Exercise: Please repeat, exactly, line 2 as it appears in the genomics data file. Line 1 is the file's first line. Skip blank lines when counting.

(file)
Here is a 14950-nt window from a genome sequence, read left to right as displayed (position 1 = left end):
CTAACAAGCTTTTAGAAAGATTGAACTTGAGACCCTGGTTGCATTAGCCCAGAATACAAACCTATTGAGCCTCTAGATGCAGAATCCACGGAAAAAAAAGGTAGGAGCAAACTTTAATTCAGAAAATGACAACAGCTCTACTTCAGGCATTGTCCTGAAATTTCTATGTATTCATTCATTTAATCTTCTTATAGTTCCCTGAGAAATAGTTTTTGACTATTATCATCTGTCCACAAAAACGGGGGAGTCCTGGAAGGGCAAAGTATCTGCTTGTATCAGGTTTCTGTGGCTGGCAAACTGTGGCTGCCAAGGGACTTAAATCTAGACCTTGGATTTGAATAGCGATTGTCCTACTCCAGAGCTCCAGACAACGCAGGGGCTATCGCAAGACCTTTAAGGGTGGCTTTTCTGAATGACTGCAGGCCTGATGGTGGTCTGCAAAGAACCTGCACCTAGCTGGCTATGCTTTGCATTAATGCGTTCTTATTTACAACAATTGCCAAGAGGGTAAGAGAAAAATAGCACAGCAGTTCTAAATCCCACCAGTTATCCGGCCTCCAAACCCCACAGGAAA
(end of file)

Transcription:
CTAACAAGCTTTTAGAAAGATTGAACTTGAGACCCTGGTTGCATTAGCCCAGAATACAAACCTATTGAGCCTCTAGATGCAGAATCCACGGAAAAAAAAGGTAGGAGCAAACTTTAATTCAGAAAATGACAACAGCTCTACTTCAGGCATTGTCCTGAAATTTCTATGTATTCATTCATTTAATCTTCTTATAGTTCCCTGAGAAATAGTTTTTGACTATTATCATCTGTCCACAAAAACGGGGGAGTCCTGGAAGGGCAAAGTATCTGCTTGTATCAGGTTTCTGTGGCTGGCAAACTGTGGCTGCCAAGGGACTTAAATCTAGACCTTGGATTTGAATAGCGATTGTCCTACTCCAGAGCTCCAGACAACGCAGGGGCTATCGCAAGACCTTTAAGGGTGGCTTTTCTGAATGACTGCAGGCCTGATGGTGGTCTGCAAAGAACCTGCACCTAGCTGGCTATGCTTTGCATTAATGCGTTCTTATTTACAACAATTGCCAAGAGGGTAAGAGAAAAATAGCACAGCAGTTCTAAATCCCACCAGTTATCCGGCCTCCAAACCCCACAGGAAA